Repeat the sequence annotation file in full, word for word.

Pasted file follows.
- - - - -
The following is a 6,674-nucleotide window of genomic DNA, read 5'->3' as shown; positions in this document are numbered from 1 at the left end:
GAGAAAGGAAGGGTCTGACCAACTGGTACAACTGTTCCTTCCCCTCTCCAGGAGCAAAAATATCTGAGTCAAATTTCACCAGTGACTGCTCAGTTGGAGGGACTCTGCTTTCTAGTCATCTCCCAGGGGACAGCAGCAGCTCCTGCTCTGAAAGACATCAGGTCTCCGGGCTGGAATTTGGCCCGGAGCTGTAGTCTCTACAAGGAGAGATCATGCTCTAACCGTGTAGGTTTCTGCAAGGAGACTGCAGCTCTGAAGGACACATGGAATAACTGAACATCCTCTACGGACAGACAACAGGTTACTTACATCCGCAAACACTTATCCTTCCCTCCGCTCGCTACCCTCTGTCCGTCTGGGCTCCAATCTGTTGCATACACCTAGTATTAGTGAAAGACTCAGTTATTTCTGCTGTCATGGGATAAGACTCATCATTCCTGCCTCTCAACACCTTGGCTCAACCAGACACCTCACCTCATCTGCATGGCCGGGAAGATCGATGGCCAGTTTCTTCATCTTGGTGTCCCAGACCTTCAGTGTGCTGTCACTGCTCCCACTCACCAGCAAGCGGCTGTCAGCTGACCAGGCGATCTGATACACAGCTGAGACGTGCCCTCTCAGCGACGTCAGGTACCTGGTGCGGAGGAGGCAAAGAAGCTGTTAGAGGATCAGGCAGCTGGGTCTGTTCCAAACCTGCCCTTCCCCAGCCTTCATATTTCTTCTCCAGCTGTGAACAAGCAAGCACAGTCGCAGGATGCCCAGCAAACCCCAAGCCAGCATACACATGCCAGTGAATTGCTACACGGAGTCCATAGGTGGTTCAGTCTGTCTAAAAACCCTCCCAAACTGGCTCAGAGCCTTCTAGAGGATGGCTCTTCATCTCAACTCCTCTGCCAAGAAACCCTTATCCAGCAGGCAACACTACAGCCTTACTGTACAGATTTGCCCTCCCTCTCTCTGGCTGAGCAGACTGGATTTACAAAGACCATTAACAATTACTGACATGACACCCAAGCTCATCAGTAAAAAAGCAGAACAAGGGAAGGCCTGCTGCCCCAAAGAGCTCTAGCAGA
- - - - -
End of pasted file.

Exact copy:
The following is a 6,674-nucleotide window of genomic DNA, read 5'->3' as shown; positions in this document are numbered from 1 at the left end:
GAGAAAGGAAGGGTCTGACCAACTGGTACAACTGTTCCTTCCCCTCTCCAGGAGCAAAAATATCTGAGTCAAATTTCACCAGTGACTGCTCAGTTGGAGGGACTCTGCTTTCTAGTCATCTCCCAGGGGACAGCAGCAGCTCCTGCTCTGAAAGACATCAGGTCTCCGGGCTGGAATTTGGCCCGGAGCTGTAGTCTCTACAAGGAGAGATCATGCTCTAACCGTGTAGGTTTCTGCAAGGAGACTGCAGCTCTGAAGGACACATGGAATAACTGAACATCCTCTACGGACAGACAACAGGTTACTTACATCCGCAAACACTTATCCTTCCCTCCGCTCGCTACCCTCTGTCCGTCTGGGCTCCAATCTGTTGCATACACCTAGTATTAGTGAAAGACTCAGTTATTTCTGCTGTCATGGGATAAGACTCATCATTCCTGCCTCTCAACACCTTGGCTCAACCAGACACCTCACCTCATCTGCATGGCCGGGAAGATCGATGGCCAGTTTCTTCATCTTGGTGTCCCAGACCTTCAGTGTGCTGTCACTGCTCCCACTCACCAGCAAGCGGCTGTCAGCTGACCAGGCGATCTGATACACAGCTGAGACGTGCCCTCTCAGCGACGTCAGGTACCTGGTGCGGAGGAGGCAAAGAAGCTGTTAGAGGATCAGGCAGCTGGGTCTGTTCCAAACCTGCCCTTCCCCAGCCTTCATATTTCTTCTCCAGCTGTGAACAAGCAAGCACAGTCGCAGGATGCCCAGCAAACCCCAAGCCAGCATACACATGCCAGTGAATTGCTACACGGAGTCCATAGGTGGTTCAGTCTGTCTAAAAACCCTCCCAAACTGGCTCAGAGCCTTCTAGAGGATGGCTCTTCATCTCAACTCCTCTGCCAAGAAACCCTTATCCAGCAGGCAACACTACAGCCTTACTGTACAGATTTGCCCTCCCTCTCTCTGGCTGAGCAGACTGGATTTACAAAGACCATTAACAATTACTGACATGACACCCAAGCTCATCAGTAAAAAAGCAGAACAAGGGAAGGCCTGCTGCCCCAAAGAGCTCTAGCAGA